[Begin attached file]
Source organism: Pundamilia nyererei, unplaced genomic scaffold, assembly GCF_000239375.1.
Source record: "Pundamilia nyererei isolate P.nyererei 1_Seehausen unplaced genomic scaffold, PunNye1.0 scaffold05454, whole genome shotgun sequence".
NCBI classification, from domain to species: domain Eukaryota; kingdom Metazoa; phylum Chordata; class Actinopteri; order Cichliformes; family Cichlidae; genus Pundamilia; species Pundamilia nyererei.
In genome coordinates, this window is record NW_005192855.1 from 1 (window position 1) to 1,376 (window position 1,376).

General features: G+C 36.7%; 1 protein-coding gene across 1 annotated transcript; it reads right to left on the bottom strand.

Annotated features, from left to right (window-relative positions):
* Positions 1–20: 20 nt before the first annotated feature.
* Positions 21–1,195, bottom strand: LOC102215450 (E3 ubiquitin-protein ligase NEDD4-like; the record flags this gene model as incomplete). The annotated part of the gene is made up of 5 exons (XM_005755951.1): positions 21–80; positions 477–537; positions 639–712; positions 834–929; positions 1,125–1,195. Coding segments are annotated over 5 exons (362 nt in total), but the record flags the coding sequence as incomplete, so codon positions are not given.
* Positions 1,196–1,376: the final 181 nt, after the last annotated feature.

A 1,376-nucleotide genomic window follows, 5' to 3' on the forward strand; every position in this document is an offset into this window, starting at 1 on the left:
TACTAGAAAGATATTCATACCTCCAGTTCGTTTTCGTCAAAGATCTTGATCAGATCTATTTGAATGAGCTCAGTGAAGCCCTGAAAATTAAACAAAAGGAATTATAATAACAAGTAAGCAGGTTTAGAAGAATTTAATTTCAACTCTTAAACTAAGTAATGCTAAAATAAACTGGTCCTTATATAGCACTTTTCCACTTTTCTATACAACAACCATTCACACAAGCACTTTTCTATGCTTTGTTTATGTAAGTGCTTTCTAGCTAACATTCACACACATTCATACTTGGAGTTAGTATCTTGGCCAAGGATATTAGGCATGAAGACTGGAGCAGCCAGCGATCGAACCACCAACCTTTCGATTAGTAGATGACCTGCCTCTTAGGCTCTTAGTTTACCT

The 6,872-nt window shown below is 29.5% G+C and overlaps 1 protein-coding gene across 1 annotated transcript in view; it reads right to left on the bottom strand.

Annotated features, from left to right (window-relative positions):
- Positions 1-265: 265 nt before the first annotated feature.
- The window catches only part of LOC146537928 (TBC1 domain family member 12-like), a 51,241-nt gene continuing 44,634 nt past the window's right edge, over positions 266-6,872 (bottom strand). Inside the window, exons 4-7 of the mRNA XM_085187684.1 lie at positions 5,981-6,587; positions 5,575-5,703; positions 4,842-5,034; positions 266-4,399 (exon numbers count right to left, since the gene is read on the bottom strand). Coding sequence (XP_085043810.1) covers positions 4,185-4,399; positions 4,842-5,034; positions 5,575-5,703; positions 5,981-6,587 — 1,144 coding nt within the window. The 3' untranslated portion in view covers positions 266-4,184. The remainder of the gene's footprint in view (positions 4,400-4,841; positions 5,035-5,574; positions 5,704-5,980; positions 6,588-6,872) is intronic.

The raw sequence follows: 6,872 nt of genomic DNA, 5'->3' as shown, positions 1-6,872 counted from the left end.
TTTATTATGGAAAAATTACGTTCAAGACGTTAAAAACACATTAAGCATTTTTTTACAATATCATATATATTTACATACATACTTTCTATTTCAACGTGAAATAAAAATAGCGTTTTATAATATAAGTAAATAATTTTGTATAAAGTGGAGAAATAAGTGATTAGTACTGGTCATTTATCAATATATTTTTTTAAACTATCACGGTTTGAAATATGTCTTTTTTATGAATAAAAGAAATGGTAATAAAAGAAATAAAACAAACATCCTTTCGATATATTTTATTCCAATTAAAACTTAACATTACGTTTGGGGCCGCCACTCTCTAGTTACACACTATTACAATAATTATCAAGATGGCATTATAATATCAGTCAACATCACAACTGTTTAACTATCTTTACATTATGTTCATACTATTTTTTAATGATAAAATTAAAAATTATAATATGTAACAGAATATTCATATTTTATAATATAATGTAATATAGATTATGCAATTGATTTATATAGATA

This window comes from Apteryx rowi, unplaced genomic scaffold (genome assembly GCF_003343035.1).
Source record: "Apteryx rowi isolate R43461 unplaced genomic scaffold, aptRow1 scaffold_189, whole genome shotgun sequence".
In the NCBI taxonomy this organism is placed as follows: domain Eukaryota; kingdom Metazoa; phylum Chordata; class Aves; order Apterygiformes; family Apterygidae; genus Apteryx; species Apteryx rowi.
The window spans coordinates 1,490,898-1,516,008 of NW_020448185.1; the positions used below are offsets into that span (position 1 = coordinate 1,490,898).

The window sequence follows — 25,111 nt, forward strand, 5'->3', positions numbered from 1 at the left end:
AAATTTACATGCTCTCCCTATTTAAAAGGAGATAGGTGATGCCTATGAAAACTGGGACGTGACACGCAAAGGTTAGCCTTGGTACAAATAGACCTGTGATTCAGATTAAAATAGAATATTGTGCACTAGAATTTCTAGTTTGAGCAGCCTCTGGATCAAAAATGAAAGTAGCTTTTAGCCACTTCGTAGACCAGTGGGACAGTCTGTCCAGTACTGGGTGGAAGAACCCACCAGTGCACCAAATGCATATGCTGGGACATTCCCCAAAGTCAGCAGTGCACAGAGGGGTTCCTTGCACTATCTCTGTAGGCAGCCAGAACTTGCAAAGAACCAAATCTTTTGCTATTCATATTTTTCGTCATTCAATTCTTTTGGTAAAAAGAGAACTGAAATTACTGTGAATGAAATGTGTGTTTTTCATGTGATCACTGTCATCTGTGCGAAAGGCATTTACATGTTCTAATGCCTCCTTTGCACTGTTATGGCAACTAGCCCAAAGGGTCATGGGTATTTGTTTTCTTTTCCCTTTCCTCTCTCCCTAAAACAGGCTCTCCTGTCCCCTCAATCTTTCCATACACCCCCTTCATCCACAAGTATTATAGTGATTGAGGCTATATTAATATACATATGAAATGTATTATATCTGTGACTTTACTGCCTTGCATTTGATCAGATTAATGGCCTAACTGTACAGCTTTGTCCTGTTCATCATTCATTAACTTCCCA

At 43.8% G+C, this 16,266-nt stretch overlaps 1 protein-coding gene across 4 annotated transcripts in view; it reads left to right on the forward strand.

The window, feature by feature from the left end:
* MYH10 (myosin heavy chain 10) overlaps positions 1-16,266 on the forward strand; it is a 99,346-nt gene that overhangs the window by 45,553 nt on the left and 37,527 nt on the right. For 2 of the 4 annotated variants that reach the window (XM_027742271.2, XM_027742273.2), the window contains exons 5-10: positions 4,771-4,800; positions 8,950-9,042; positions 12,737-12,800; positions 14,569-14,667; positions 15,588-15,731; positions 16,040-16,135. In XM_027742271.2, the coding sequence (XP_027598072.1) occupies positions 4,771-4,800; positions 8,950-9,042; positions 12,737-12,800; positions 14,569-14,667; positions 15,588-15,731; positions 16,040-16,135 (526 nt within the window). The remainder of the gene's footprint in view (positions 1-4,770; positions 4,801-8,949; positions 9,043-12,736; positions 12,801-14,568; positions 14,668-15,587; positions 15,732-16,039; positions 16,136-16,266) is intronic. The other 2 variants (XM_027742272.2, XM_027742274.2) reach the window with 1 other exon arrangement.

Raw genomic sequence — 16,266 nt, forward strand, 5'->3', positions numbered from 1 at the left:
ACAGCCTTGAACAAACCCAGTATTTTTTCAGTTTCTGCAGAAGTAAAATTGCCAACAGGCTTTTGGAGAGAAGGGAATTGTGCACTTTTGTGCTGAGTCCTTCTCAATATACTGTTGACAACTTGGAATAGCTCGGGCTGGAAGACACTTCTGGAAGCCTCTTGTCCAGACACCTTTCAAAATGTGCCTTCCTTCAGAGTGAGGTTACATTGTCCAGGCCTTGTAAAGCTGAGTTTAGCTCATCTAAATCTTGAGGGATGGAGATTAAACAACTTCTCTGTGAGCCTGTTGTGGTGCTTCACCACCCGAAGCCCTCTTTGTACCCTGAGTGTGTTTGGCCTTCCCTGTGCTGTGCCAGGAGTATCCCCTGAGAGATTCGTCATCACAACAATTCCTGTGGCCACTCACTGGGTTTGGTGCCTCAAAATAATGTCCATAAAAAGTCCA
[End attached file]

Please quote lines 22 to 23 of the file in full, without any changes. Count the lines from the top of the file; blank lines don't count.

The window sequence follows — 25,111 nt, forward strand, 5'->3', positions numbered from 1 at the left end:
AAATTTACATGCTCTCCCTATTTAAAAGGAGATAGGTGATGCCTATGAAAACTGGGACGTGACACGCAAAGGTTAGCCTTGGTACAAATAGACCTGTGATTCAGATTAAAATAGAATATTGTGCACTAGAATTTCTAGTTTGAGCAGCCTCTGGATCAAAAATGAAAGTAGCTTTTAGCCACTTCGTAGACCAGTGGGACAGTCTGTCCAGTACTGGGTGGAAGAACCCACCAGTGCACCAAATGCATATGCTGGGACATTCCCCAAAGTCAGCAGTGCACAGAGGGGTTCCTTGCACTATCTCTGTAGGCAGCCAGAACTTGCAAAGAACCAAATCTTTTGCTATTCATATTTTTCGTCATTCAATTCTTTTGGTAAAAAGAGAACTGAAATTACTGTGAATGAAATGTGTGTTTTTCATGTGATCACTGTCATCTGTGCGAAAGGCATTTACATGTTCTAATGCCTCCTTTGCACTGTTATGGCAACTAGCCCAAAGGGTCATGGGTATTTGTTTTCTTTTCCCTTTCCTCTCTCCCTAAAACAGGCTCTCCTGTCCCCTCAATCTTTCCATACACCCCCTTCATCCACAAGTATTATAGTGATTGAGGCTATATTAATATACATATGAAATGTATTATATCTGTGACTTTACTGCCTTGCATTTGATCAGATTAATGGCCTAACTGTACAGCTTTGTCCTGTTCATCATTCATTAACTTCCCA